John Brown’s raid on Harpers Ferry in October 1859 shocked Americans. Some were horrified while others were disappointed. It was Brown’s execution on December 2, 1859, however, not the raid on Harpers Ferry, that changed American history. Only ten months after Brown’s death, Abraham Lincoln, the one-term congressman from Illinois who ardently opposed slavery, became president of the United States.
Brown’s execution transformed him into a martyr and dramatically intensified anti-slavery sentiment in the North. The event compelled Americans on all sides to confront the questions: Who are we? What do we stand for? In 1861, Americans answered these questions with a war that defined America’s true priorities and fundamental beliefs.
The questions, then and now, are not political taglines for the shallow, posturing pundits on cable news or those numerous politicians in Washington, D.C. who constitute the “follower class.” Today, these questions are being raised anew because the answers are, at least, unclear..
Consider, for a moment, America’s borders.
Today, the borders of the United States are in chaos. Any American citizen in or out of military uniform who is still fixated on events in Afghanistan, Iraq, Syria, Northeast Asia, Africa, or Europe is deluded. The life or death of the American republic is being decided along the Rio Grande, not in the Eastern Hemisphere.
With the operational reach to penetrate all of America’s major urban centers, human trafficking is now so profitable for the cartels that it has surpassed illegal drug trafficking as the number one money-maker. Although that scourge remains a serious problem. In 2020, the reach of the Mexican cartels ensured that drugs containing Fentanyl killed nearly a hundred thousand Americans.
Inside America’s cities, the rule of law is increasingly nonexistent. Horrific killings, rapes, assaults and vandalism constitute the “new normal” for American life. Money, capital, and people are leaving American cities in ever-increasing amounts and numbers.
Elected officials engage in “virtue signaling,” but money, and the rewards it brings, truly define the actions of most who sit in the House and the Senate. Major financial interests (and political donors) arguably perpetuated the global war on terror and destroyed the lives of American soldiers, sailors, airmen and marines in Iraq, Afghanistan, and Syria. Meanwhile, the ruling class exported American manufacturing to China and a host of other developing states while securing the reelection and personal wealth of members of the Senate and the House.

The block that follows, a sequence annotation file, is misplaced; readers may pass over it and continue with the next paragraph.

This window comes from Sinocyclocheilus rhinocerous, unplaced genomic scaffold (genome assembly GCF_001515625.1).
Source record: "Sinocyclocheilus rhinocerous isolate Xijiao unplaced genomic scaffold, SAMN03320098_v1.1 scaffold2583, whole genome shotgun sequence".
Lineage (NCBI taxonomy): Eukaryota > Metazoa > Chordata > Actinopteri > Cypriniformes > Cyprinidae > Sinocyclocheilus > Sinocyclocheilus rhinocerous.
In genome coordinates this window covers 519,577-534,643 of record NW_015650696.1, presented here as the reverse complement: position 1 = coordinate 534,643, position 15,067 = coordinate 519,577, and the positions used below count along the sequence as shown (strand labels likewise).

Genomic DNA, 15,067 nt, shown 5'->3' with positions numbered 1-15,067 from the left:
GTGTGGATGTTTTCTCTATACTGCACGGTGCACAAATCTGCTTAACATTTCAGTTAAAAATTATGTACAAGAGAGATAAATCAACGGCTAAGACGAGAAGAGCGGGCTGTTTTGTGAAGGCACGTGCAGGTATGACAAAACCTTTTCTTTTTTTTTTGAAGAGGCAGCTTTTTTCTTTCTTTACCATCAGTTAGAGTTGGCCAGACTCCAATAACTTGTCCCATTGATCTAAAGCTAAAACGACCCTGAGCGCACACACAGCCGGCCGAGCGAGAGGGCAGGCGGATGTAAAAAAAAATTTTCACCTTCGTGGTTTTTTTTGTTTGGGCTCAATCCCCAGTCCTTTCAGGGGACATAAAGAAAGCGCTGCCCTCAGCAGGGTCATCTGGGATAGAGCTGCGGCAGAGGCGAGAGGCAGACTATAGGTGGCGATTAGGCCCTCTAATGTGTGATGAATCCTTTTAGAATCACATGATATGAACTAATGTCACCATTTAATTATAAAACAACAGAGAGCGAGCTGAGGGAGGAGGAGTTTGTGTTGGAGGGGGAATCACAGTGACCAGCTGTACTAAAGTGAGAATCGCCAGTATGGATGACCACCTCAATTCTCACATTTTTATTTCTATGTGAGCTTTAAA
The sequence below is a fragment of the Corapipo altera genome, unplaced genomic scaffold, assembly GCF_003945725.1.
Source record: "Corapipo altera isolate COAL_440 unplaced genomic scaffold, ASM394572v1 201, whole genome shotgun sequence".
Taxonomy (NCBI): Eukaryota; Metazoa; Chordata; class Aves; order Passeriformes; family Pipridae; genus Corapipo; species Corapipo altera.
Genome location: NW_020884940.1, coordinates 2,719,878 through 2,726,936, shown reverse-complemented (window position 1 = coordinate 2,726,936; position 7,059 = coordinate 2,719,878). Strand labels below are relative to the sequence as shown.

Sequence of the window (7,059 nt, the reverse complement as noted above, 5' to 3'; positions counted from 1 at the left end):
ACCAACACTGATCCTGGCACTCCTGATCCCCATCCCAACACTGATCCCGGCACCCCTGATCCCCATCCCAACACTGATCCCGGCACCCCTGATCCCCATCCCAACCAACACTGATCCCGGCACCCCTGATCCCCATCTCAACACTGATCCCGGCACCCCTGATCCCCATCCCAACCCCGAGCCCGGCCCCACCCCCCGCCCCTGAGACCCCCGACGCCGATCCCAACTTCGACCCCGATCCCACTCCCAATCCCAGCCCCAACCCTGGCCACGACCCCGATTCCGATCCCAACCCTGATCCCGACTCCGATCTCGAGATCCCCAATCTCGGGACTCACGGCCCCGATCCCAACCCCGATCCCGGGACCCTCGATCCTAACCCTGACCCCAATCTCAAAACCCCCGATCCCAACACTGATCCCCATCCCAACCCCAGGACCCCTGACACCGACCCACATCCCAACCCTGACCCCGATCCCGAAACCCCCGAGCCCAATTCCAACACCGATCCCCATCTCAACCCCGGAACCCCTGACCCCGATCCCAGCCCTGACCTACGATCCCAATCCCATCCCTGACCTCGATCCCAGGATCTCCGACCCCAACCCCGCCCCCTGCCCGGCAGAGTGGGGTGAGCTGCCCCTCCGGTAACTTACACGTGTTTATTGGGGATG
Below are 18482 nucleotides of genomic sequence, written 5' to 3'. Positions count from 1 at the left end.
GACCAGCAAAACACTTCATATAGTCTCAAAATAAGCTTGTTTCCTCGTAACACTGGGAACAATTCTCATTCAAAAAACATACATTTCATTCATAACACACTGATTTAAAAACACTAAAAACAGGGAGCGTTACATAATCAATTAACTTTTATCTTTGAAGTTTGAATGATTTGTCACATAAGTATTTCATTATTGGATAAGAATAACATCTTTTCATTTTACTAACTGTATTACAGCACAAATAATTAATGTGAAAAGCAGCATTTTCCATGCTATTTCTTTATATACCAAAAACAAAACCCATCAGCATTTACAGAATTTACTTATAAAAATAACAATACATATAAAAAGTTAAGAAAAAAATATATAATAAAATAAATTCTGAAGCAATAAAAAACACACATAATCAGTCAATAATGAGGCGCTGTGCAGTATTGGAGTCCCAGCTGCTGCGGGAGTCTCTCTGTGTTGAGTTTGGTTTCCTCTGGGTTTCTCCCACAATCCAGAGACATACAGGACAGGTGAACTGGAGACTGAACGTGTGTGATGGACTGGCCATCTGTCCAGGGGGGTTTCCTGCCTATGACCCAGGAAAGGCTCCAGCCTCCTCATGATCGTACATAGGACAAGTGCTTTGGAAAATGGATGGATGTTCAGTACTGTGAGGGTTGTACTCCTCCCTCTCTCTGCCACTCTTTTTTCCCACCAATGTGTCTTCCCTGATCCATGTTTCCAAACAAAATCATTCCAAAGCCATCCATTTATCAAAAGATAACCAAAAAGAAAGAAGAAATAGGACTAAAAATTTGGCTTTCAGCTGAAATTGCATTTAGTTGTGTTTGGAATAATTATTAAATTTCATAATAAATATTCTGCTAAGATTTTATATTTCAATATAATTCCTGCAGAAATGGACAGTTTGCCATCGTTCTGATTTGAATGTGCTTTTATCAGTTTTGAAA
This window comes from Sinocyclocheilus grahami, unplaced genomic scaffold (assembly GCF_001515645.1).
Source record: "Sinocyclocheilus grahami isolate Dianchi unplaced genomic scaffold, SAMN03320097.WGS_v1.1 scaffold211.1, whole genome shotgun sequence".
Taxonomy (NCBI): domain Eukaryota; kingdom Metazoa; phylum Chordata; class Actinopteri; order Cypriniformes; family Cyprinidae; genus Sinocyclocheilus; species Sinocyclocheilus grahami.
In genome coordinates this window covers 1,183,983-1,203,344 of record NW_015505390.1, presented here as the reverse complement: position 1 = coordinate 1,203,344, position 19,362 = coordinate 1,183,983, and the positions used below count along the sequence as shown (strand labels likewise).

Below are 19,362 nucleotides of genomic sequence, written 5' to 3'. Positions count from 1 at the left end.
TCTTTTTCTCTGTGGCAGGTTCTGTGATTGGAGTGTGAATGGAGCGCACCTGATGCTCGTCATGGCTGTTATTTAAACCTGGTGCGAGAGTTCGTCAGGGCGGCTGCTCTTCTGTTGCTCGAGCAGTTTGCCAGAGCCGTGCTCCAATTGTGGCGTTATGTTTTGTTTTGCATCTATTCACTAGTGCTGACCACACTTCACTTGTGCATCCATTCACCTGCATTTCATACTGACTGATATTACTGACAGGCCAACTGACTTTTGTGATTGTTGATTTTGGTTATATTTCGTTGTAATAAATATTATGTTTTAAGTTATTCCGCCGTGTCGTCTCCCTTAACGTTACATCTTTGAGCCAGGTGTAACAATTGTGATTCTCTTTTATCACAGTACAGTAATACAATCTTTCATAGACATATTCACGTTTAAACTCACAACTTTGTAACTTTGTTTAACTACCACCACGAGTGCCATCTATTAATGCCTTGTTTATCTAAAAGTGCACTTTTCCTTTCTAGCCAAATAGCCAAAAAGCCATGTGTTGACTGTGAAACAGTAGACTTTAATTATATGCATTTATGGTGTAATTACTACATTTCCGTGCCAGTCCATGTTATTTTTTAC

It has reached a point in Washington, D.C. that whenever an elected representative mentions principles of any kind it’s always advisable to discover who paid for the announcement; and who ultimately is harmed. Chances are good that it’s probably an American worker.
Now, the last bastion of American national identity, the U.S. military, is under attack from within the United States. Will Americans embrace an armed forces defined by diversity, equity, and inclusion mandates or insist on a competent professional armed force with high standards? We might as well ask whether we would want to risk brain surgery under the knife of a neurosurgeon who was never board certified.
All of these developments cannot be viewed in isolation from the Biden Administration’s highly partisan $3.5 trillion climate and entitlement bill—legislation that many observers fear could drag the nation into a financial meltdown and economic implosion worse than anything since the Great Depression. What should Americans do?
Well, we might begin by reaffirming the basic truths that are contained in the Pledge of Allegiance, and in the Ten Commandments, which most good men and women follow, whether they are churchgoers or not. Americans should also demand that the president and Congress care for the well-being of the American people, and not act in ways that harm the security and standard of living of Americans. But these things may not be enough.
Wolfgang von Goethe defined genius as knowing where to stop. At this point, there is no evidence for genius in the Biden Administration. The Administration is in a mad dash to transform America, whether most Americans care to be transformed or not.
The Biden Administration’s “take no prisoners” approach to policymaking is dangerous. Many Americans are now on the lookout for their own John Brown moment.
We don’t know when, or which specific issue from the laundry list of crises and disputes, will be the decisive moment. It’s impossible to anticipate precisely. But when it happens Americans will begin to answer the same basic questions: Who are we? What do we stand for? The outcome will be historic.